For many Rivian R1T customers, it's not the configuring, the ordering or the paying that is the hardest part.
It's the waiting.
The R1T electric pickup — the company's first consumer vehicle — has had four delivery dates in the last year, going from late 2020, to June to July and now September.
One more significant delay could not only see Rivian lose the race to be first on the market with an electric pickup, but it might also seriously damage the startup's credibility and ding sales. At least that's the sentiment on Rivian forums, where several posters have said they are taking a closer look at electric vehicles they can buy now, such as the Ford Mustang Mach-E and Tesla Model Y.
As it stands today, the first R1T deliveries are scheduled to begin sometime in September. General Motors expects to start deliveries of the GMC Hummer electric pickup this fall. If both timelines hold, Rivian will still be first — but not by much. And if it isn't, consumers will have other models to consider. There's the battery-electric Ford F-150 Lightning scheduled for spring. Electric versions of the Chevrolet Silverado, GMC Sierra and Ram 1500 pickups also are in the pipeline. Bollinger Motors is still working on its electric pickup — and the funding to get it into production.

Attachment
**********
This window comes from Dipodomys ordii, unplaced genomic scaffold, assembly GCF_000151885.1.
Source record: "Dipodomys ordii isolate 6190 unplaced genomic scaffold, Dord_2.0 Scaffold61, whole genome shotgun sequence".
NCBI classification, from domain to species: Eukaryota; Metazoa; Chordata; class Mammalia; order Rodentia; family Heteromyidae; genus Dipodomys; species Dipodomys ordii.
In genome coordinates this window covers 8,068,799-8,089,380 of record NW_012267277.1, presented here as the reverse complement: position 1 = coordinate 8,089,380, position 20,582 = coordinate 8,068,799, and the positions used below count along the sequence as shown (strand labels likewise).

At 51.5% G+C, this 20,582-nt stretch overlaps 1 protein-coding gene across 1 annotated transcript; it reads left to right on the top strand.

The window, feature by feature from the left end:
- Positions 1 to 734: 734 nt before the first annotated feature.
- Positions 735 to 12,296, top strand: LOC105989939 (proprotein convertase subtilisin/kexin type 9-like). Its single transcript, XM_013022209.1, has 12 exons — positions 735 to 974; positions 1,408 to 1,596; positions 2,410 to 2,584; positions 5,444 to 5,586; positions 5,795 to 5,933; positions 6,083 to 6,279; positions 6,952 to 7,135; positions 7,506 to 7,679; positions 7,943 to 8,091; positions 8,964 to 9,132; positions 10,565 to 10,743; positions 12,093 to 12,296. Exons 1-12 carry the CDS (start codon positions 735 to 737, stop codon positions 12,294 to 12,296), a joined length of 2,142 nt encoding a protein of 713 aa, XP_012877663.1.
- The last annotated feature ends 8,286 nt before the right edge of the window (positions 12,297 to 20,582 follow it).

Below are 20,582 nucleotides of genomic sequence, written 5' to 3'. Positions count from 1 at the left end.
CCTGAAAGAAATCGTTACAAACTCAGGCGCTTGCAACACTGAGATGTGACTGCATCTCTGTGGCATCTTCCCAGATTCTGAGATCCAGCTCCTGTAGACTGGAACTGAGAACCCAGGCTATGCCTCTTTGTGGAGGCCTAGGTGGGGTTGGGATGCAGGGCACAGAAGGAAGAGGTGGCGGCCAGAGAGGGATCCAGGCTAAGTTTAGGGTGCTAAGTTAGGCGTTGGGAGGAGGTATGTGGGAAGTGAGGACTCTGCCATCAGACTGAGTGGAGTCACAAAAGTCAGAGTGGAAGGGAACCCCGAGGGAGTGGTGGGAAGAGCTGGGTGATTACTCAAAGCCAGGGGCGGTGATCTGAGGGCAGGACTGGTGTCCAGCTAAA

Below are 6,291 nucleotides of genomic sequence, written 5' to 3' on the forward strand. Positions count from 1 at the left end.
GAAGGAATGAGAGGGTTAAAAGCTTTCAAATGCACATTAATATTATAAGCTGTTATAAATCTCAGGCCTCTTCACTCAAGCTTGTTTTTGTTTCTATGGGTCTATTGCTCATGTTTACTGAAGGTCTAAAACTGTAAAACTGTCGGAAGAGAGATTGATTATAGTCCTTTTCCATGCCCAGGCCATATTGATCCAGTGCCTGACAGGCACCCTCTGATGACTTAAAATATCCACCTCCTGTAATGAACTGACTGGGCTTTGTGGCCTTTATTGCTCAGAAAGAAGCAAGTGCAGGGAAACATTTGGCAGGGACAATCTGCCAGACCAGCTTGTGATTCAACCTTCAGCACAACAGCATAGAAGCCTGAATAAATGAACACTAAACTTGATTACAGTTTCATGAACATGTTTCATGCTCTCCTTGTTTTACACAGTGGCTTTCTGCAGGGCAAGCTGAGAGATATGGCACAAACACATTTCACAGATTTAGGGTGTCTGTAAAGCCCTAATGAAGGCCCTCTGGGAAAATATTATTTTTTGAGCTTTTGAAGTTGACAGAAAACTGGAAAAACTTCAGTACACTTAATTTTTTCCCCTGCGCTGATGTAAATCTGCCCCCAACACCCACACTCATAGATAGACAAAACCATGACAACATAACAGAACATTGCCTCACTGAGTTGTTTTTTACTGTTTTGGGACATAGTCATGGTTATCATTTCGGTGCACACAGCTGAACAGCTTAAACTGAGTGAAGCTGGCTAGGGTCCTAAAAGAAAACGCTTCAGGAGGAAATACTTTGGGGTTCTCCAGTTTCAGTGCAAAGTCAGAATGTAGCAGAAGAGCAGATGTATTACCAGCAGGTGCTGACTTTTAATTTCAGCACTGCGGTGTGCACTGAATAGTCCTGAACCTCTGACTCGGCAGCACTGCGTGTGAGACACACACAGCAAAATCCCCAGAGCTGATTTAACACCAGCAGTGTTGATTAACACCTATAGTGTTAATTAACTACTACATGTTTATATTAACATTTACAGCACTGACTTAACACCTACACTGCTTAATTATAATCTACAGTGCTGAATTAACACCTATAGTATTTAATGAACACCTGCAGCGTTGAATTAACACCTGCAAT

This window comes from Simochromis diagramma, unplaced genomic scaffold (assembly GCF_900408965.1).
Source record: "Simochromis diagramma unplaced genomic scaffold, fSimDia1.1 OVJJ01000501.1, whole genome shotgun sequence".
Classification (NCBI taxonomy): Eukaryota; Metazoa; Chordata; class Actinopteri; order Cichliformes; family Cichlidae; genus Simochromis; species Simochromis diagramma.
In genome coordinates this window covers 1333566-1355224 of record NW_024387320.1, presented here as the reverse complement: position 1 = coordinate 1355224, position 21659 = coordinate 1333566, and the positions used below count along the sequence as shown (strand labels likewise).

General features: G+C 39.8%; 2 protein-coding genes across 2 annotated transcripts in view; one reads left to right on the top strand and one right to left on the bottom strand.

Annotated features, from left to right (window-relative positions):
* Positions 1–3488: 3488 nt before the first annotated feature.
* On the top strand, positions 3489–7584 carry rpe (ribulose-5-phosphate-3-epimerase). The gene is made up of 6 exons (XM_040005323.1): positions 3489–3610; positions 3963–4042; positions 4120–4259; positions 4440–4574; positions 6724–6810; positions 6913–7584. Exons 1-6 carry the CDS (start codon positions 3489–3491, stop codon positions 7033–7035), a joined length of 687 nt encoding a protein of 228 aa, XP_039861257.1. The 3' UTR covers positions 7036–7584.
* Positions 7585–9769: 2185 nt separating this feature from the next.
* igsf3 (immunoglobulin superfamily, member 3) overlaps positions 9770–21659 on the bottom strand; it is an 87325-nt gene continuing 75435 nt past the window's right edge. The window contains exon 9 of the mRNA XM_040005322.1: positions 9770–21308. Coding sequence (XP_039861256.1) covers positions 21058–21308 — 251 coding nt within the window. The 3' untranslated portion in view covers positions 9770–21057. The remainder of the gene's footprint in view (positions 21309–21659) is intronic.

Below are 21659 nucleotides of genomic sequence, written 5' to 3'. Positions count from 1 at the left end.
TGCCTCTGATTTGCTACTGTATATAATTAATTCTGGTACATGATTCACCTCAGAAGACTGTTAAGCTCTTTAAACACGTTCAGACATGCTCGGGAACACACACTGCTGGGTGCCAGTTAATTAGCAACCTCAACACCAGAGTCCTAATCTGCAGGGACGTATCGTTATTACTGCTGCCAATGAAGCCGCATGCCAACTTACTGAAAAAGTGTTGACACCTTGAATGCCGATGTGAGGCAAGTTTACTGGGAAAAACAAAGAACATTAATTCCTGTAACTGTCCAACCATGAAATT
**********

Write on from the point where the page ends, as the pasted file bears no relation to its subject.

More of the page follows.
To be fair, the latest R1T delay — announced July 16 in a note to customers from Rivian CEO RJ Scaringe — should not have come as a surprise to those paying close attention to the auto industry.
Many automakers are struggling to launch vehicles on time because of lingering effects of the pandemic, and, more recently, the chip shortage. The Ford Bronco SUV launching now, for example, is months late, and not all options are available. Production of other in-demand vehicles, such as the Land Rover Defender and Chevrolet Corvette, have been disrupted.
But many of Rivian's early customers are not focused on the auto industry's daily struggles. They just want their electric trucks now.